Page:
I thought the most notable aspects of the episode were 1) Walt having the bravery to confront Jesse, even in a public place 2)Hank shouting out that Walt cares about Jesse and 3)Hank shouting out that Jesse was a junkie and a murderer, in that order.
Sorry, but Walt growing testicles that work when he isn't desperate isn't quite convincing.
Hank perceiving Walt's twisted love for his surrogate son through Jesse's hysterical confession comes from the script rather any plausible analysis or deductive process. The strongest piece of evidence, Walt's vehicular homicide, is trumped by the way Jesse was an absolutely essential ally against Fring.
Hank despising a junkie more than a murderer, while ignoring the shocking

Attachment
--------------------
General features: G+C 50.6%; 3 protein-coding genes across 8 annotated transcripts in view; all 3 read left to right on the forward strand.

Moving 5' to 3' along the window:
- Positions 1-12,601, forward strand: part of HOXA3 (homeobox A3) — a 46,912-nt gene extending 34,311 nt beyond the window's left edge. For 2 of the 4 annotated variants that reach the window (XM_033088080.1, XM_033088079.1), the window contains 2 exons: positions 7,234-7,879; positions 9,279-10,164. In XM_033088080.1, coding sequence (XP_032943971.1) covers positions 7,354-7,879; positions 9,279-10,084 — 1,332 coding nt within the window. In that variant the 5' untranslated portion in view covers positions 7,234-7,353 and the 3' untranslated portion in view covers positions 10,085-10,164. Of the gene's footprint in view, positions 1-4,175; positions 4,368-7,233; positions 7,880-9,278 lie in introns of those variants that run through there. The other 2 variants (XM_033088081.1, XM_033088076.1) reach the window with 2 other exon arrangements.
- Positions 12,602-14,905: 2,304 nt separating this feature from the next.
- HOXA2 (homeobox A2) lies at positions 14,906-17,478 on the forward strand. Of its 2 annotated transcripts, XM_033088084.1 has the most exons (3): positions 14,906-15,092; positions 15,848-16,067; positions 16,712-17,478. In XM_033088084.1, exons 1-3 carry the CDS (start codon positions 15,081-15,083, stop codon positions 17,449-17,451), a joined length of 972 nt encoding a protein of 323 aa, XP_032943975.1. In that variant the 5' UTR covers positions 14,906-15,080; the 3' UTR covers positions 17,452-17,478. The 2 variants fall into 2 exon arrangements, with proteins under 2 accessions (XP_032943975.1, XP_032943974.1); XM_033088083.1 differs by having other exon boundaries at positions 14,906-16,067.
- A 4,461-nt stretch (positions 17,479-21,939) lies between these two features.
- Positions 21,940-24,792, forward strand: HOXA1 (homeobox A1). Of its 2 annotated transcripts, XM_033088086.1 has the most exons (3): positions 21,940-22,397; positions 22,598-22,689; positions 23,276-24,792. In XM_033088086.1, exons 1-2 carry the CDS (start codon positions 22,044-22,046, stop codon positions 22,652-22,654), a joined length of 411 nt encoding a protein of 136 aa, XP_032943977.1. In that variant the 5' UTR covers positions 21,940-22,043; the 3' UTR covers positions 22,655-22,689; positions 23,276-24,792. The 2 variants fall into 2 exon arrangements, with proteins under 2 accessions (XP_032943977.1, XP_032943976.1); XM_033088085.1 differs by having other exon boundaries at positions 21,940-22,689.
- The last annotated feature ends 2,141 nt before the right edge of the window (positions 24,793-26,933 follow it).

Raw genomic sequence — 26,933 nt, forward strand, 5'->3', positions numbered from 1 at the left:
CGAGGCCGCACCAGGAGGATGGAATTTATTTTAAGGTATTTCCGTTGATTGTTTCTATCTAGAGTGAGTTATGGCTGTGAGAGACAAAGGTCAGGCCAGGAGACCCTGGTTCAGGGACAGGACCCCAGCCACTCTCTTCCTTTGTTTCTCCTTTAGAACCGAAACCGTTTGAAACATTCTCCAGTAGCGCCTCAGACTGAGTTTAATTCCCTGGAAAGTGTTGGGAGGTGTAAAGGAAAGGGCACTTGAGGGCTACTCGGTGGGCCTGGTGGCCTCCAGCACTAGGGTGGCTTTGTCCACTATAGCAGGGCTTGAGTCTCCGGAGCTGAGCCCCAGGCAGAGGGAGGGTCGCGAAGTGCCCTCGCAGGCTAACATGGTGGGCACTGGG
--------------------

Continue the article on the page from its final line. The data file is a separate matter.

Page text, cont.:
way that Jessie simply confessed (really, how often does that happen?) shows the writers have decided that, as Gomez shouted out, Hank is driven by a grudge, not moral outrage. Part of glorifying the hero is demeaning the other protagonists.
The tarantula jar is an obvious starting point to find validating evidence for the confession. In fact, the camera lingering on it set it up as a major plot device. So, like Jesse's impossible freedom, we have the script unartfully contriving a way for the final confrontation to be limited to the desired characters. There's nothing so obvious about Lydia, but the decree that she won't be a suitable starting point is nearly as arbitrary. The Aryan Nation is also a bunch of starting points, a lot of those guys are in prison, open to all sorts of carrots and sticks.
Jesse may think that if he takes out Todd the right way, he'll get Lydia determined to force Walt into cooking again, that is, providing fresh new possibilities of material evidence.
Jesse palming the memory card doesn't fit his emotional state, and really portrays Hanks as a giant tool. Unfortunately it's possible that's the plan, since the plotting is falling to pieces.